Today I have a short post for you! I was out collecting with my students during class last week and one of them took us to a nice spot on campus, a secluded little courtyard of one of the old buildings with a handful of citrus trees. We looked around and found some stink bugs on a tree, some butterfly cocoons hanging off the buildings, and some spingtails. One of my students found this:
If you think this looks like something that was ejected from the back end of a bird, you’re not alone! This is the caterpillar of the giant swallowtail (Papilio cresphontes). As you might imagine, looking like bird droppings has its advantages. This caterpillar blends very well into the background and it is hard to recognize that it is an insect at all. That’s the whole point of looking like bird droppings! Any insectivore (an organism that eats insects) looking for a tasty caterpillar to eat is likely to pass right by this one because it looks so much like something else – and something most animals wouldn’t consider eating. The appearance of this caterpillar is part of its defense against predators. If it stays still, most predators won’t even notice it’s there.
But say something happens to bump into the caterpillar (such as an insect systematics student looking for insects for her collection) or otherwise detects the caterpillar’s presence. Then the caterpillar brings out it’s backup defense! It’s depicted in this video:
That little orange slimy looking thing that pops out of the caterpillar is called an osmeterium. Normally, it’s hidden in a pouch inside swallowtail caterpillars, right behind the head. When disturbed, the caterpillar can squeeze some of it’s hemolymph into the osmeterium, causing it to pop out of the pouch. The everted osmeterium is then waved at the predator. Now how might this little organ be useful in deterring predators that might want to eat the caterpillar? It’s covered in potently stinky chemicals! Any animal that gets a big whiff of a foul smelling substance from something it’s considering eating, especially from something that looks a whole lot like bird poop in the first place, is probably going to pause for a moment and consider whether it’s worth eating. Most things will leave the caterpillar alone rather than eating it. And when the predator wanders off and leaves the caterpillar to itself, it can pull the osmeterium back into the pouch behind its head until the next time it’s needed.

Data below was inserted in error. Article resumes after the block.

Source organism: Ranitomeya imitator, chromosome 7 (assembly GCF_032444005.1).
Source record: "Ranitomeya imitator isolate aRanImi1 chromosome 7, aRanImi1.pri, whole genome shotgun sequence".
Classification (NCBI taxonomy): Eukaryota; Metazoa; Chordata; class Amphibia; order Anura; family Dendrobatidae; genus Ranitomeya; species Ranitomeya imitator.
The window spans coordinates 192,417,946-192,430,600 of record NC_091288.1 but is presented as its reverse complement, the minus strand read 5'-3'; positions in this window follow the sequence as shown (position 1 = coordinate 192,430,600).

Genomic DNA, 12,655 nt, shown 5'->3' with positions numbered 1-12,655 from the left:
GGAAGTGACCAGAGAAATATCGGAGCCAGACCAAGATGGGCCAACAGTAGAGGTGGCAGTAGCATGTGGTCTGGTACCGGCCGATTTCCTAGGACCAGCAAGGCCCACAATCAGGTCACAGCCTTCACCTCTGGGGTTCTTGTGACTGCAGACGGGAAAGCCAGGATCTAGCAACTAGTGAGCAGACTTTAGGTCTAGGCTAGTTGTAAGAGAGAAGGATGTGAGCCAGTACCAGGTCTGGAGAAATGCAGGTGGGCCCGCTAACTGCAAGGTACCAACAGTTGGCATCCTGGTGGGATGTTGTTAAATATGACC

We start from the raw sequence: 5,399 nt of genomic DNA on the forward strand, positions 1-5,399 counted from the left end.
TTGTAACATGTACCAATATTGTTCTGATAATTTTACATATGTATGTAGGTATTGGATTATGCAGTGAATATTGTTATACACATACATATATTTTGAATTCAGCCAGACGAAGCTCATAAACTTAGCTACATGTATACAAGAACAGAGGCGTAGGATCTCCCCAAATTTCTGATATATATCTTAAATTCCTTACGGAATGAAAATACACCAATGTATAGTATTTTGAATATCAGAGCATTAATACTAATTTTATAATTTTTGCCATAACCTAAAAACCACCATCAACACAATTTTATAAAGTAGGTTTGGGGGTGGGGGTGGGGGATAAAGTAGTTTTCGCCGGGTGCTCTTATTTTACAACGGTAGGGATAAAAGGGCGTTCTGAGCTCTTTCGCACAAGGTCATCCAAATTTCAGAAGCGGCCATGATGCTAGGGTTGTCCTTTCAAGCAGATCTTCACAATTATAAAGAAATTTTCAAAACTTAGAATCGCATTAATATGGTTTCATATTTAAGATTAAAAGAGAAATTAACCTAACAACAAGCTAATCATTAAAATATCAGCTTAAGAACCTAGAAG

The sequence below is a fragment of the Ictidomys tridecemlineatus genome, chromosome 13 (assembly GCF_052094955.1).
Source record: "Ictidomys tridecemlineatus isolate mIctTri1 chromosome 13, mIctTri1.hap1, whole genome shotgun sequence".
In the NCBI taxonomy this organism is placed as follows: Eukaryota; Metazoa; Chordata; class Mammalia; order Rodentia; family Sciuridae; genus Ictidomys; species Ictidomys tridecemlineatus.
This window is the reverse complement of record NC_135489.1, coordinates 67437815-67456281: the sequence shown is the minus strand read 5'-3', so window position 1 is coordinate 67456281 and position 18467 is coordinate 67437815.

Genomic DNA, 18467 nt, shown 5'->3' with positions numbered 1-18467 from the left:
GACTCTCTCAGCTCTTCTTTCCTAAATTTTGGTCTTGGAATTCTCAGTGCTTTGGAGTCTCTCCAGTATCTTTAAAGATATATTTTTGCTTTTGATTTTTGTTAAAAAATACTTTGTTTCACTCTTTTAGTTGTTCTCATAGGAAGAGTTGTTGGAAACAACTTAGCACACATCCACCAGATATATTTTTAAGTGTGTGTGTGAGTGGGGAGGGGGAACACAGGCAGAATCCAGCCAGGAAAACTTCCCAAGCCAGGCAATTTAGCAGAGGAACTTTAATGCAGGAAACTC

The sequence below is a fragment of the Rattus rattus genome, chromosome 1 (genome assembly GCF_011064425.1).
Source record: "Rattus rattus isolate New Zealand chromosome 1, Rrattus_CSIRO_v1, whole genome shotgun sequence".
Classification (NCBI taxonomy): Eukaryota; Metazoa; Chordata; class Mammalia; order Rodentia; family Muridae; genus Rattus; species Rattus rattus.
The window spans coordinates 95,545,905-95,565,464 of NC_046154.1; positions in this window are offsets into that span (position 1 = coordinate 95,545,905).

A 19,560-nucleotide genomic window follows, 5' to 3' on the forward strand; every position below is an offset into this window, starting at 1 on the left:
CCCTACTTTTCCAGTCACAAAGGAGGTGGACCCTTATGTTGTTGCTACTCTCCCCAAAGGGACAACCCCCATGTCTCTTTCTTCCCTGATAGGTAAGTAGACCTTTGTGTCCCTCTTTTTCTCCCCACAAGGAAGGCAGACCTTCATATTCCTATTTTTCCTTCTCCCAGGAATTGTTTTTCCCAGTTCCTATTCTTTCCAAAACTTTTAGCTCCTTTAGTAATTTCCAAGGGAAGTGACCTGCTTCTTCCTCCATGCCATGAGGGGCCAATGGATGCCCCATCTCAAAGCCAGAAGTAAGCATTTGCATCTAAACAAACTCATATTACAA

Pretty fun, eh? If a caterpillar that looks like bird poop isn’t fun, I don’t know what is! :)
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10 thoughts on “Caterpillar Camouflage”
Simply put, this is fascinating. Thank you. ~karen
Really cool! Thanks for sharing.
Nice post; I’ve never yet found a papilio ‘pillar in my neck of the woods, but I keep looking! Is that frass in the picture, frame right?
Not entirely sure that is frass from the caterpillar as it’s not clear in any of my photos and I hadn’t noticed it when I was photographing it. It is likely to be frass though! The caterpillar was collected from the tree where it was eating, so it’s a good bet.
That’s so cool! I knew the caterpillar by sight, but I had no idea about the extra defense.
I just discovered your blog and must say I am impressed – makes me reconsider going back to school for biology. I live up the road in Maricopa, AZ (Pinal county) and it is interesting to see what you work with and encounter.
Thanks! I like yours too! I’ve actually been meaning to add you to my links section for a while and your comment reminded me to do it. I love your recent dragonfly photos! Isn’t it great we live in a place where we can see these sorts of things in late October?
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